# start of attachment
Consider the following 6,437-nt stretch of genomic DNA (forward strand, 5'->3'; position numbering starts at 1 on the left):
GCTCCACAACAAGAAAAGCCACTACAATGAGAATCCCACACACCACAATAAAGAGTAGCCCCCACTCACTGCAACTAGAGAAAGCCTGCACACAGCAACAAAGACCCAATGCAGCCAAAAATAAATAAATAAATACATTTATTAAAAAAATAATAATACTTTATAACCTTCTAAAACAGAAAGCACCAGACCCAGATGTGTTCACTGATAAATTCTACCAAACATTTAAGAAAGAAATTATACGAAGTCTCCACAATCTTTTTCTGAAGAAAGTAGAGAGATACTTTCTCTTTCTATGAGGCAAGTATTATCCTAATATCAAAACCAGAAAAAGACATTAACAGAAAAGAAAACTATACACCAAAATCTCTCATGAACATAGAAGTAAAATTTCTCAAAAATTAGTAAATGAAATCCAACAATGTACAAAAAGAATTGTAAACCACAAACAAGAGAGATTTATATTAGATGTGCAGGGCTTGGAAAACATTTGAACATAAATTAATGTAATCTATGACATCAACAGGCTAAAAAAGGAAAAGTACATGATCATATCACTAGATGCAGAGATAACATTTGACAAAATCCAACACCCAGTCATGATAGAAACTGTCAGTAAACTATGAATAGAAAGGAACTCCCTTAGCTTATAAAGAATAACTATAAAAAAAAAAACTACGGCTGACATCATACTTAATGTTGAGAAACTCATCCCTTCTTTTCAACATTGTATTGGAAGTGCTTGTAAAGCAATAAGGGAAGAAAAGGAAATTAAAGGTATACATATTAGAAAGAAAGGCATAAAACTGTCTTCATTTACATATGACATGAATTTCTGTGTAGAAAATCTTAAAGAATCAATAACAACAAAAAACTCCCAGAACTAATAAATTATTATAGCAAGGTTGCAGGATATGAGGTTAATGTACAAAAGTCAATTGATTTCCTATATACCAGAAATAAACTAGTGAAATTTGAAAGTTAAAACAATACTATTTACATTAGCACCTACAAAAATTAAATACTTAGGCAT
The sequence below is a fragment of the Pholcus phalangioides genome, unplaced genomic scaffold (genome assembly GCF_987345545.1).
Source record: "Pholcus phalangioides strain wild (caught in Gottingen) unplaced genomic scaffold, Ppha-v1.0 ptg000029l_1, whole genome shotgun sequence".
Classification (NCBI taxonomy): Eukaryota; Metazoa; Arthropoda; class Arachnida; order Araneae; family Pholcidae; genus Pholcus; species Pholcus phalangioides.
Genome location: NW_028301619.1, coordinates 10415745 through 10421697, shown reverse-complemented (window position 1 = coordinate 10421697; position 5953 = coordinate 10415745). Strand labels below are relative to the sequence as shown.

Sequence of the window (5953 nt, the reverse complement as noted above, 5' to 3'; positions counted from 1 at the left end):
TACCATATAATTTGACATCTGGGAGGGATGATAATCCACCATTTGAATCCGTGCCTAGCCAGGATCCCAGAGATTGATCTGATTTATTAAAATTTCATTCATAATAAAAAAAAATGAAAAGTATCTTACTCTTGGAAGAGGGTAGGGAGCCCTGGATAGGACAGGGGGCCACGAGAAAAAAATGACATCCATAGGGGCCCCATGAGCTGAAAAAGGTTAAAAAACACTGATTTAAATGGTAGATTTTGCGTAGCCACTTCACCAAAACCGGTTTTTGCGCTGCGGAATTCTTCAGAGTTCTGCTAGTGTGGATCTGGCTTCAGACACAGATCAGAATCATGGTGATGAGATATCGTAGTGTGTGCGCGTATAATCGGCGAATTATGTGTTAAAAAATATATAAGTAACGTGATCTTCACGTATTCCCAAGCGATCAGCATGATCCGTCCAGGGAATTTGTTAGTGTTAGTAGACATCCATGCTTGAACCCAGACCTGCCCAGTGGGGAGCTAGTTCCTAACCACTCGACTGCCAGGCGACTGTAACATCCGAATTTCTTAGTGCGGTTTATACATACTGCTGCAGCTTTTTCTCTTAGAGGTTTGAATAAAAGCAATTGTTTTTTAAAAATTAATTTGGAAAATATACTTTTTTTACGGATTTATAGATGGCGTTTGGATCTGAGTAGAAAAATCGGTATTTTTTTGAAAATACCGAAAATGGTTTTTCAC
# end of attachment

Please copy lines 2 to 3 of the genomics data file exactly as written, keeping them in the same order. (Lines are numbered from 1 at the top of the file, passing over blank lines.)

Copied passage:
GCTCCACAACAAGAAAAGCCACTACAATGAGAATCCCACACACCACAATAAAGAGTAGCCCCCACTCACTGCAACTAGAGAAAGCCTGCACACAGCAACAAAGACCCAATGCAGCCAAAAATAAATAAATAAATACATTTATTAAAAAAATAATAATACTTTATAACCTTCTAAAACAGAAAGCACCAGACCCAGATGTGTTCACTGATAAATTCTACCAAACATTTAAGAAAGAAATTATACGAAGTCTCCACAATCTTTTTCTGAAGAAAGTAGAGAGATACTTTCTCTTTCTATGAGGCAAGTATTATCCTAATATCAAAACCAGAAAAAGACATTAACAGAAAAGAAAACTATACACCAAAATCTCTCATGAACATAGAAGTAAAATTTCTCAAAAATTAGTAAATGAAATCCAACAATGTACAAAAAGAATTGTAAACCACAAACAAGAGAGATTTATATTAGATGTGCAGGGCTTGGAAAACATTTGAACATAAATTAATGTAATCTATGACATCAACAGGCTAAAAAAGGAAAAGTACATGATCATATCACTAGATGCAGAGATAACATTTGACAAAATCCAACACCCAGTCATGATAGAAACTGTCAGTAAACTATGAATAGAAAGGAACTCCCTTAGCTTATAAAGAATAACTATAAAAAAAAAAACTACGGCTGACATCATACTTAATGTTGAGAAACTCATCCCTTCTTTTCAACATTGTATTGGAAGTGCTTGTAAAGCAATAAGGGAAGAAAAGGAAATTAAAGGTATACATATTAGAAAGAAAGGCATAAAACTGTCTTCATTTACATATGACATGAATTTCTGTGTAGAAAATCTTAAAGAATCAATAACAACAAAAAACTCCCAGAACTAATAAATTATTATAGCAAGGTTGCAGGATATGAGGTTAATGTACAAAAGTCAATTGATTTCCTATATACCAGAAATAAACTAGTGAAATTTGAAAGTTAAAACAATACTATTTACATTAGCACCTACAAAAATTAAATACTTAGGCAT
The sequence below is a fragment of the Pholcus phalangioides genome, unplaced genomic scaffold (genome assembly GCF_987345545.1).